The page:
Schools in Cameroon gradually reopen amid COVID-19 pandemic

Tuesday, June 2nd, 2020 01:13 |
A student has her body temperature taken at a school in Yaounde, Cameroon, June 1, 2020. (Xinhua/Jean Pierre Kepseu)

Primary and secondary school students in their final year started returning to class on Monday in Cameroon after schools were suspended since March 18 due to the outbreak of coronavirus.
   The country's Minister of Secondary Education, Pauline Nalova Lyonga, said the move to progressively reopen schools will help children catch up on missed lessons and assist parents gradually returning to work.
   "Most classes are effective and turnout is encouraging. The gradual reopening of schools is starting in the context of the easing of the measures the government has implemented," Lyonga told reporters after an inspection tour of schools in the capital Yaounde.
   Temperature checks, mask-wearing, customized school buses, designated routes to classrooms to prevent the gathering of crowds, the first school day back seemed special and safe for the students and pupils.
   Among the schools reopening on Monday was Government Bilingual High School Deido, in the commercial capital, Douala, which had over 100 students in attendance.
   Chanceline Olinga, 42, was in a socially distanced queue of parents as she dropped off her fourteen-year-old daughter Neola at the school gates.
   "I was a bit anxious. It was great for me that she started school and more so for her because she really wanted to go back to school," she said.
   When Neola arrived school, it was anything but familiar: classrooms were scrubbed, hand-sanitizing dispensers installed in hallways, desks configured one and half meters apart and stickers lined the floors to remind students to keep their distance.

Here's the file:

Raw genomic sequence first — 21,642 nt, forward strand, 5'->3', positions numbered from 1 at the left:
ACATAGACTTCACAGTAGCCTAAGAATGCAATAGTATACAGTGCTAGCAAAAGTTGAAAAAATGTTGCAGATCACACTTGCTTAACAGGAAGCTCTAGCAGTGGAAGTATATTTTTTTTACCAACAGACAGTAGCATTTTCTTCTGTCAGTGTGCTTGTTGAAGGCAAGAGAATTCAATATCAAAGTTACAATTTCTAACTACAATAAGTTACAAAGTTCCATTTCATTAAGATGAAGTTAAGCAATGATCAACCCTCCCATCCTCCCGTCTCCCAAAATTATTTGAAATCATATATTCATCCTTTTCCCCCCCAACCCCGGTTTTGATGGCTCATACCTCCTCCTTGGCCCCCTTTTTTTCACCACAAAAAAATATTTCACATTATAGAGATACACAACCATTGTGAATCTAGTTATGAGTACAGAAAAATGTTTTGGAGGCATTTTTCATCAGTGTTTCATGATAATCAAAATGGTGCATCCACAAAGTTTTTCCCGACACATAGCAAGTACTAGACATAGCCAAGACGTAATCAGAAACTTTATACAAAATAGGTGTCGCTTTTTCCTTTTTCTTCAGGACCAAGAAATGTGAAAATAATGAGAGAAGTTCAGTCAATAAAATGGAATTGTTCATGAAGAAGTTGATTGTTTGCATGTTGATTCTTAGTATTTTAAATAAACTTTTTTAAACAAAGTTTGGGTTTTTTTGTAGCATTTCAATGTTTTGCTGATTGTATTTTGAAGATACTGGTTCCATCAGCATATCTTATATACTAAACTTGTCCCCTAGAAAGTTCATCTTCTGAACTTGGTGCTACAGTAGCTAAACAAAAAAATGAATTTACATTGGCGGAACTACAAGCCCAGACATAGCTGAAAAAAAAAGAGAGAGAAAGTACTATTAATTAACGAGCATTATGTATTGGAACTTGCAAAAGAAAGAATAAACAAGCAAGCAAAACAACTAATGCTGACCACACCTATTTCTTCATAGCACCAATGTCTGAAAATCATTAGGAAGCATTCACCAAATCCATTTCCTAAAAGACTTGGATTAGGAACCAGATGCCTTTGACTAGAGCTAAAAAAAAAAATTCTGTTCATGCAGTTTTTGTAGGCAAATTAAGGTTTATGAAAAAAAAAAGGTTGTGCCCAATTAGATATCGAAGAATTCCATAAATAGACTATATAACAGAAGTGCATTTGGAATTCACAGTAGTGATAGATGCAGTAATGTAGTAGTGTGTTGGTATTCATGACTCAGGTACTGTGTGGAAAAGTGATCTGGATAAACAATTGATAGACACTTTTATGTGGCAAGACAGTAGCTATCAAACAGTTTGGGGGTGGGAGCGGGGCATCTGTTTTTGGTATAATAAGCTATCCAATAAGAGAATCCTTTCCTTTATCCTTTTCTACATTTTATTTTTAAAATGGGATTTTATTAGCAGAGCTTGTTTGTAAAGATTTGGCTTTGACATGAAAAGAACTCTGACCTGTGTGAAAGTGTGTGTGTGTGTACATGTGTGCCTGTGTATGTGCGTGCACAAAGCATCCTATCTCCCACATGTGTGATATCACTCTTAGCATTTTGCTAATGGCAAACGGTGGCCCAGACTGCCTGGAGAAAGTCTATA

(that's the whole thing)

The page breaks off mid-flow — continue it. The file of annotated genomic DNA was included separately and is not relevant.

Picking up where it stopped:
But the hardest thing for her was staying away from her friends.
  Schools must ensure physical distancing and host no more than 24 people per room. The use of outdoor spaces is also encouraged, according to government guidelines.
   "Make sure all the students are tested or screened before they enter the campus. This is compulsory," governor of the Littoral region, Samuel Dieudonne Ivaha Diboua instructed some head teachers as he toured some schools in Douala.
   At Government Bilingual High School Ekounou in Yaounde like in most schools nationwide, once students are screened, they are given a squirt of hand sanitizer before entering the school building at designated entrances.
   The school was disinfected on the eve of the school resumption, said Roger Mendo Foumane, Principal of the school.
   "For the safety of children, we have installed 25 water points and bought six thermoflash for taking temperatures before any access to the school campus," he told Xinhua.
   Students of the same class are divided into two groups and classrooms are cleaned before and after every group session and bathrooms are cleaned hourly, he said.
   Similar measures were taken at Foundation Nursery and Primay School in Douala where kindergarten teacher, Lilian Mulah planned a "special first lesson" to help her pupils with physical distancing.
   "Our first activity is going to be making some butterfly wings," she told Xinhua.
   Pupils will be wearing butterfly wings with some little balloons at the end that's intended to give them a visual and physical cue they may be too close.
   "If my balloon is touching someone else's, then we are just too close to each other," she said.
   Mulah said she was inspired by schools in China that have implemented similar methods to help children grasp how far to stay apart.
   Roughly half of her pupils returned to school.
   However, some parents could not let their children come in the first week, expressing concerns that government was making the wrong judgment by reopening schools too quickly.
   Lyonga said she understood some parents' concerns over sending their children back to class, but added that the government had not undertaken a "dash" to restart schools.
   "This is not a dash. The measures we have taken in schools are very cautious steps intended to keep the students safe," she said.
   The government hopes returning to school will provide students some structure and normalcy during an otherwise unusual time.
   Cameroon reported its first coronavirus infection on March 6, an imported case from Europe, and has closed national borders and applied social distancing since March 18.
   On April 30, Cameroonian Prime Minister, Joseph Dion Ngute announced that, the government decided to ease some of the social distancing restrictions by allowing bars and restaurants to run after 6 p.m., and lifting passenger number restriction in public transport.
   Cameroon has reported more than 6,000 COVID-19 cases so far. (Xinhua)

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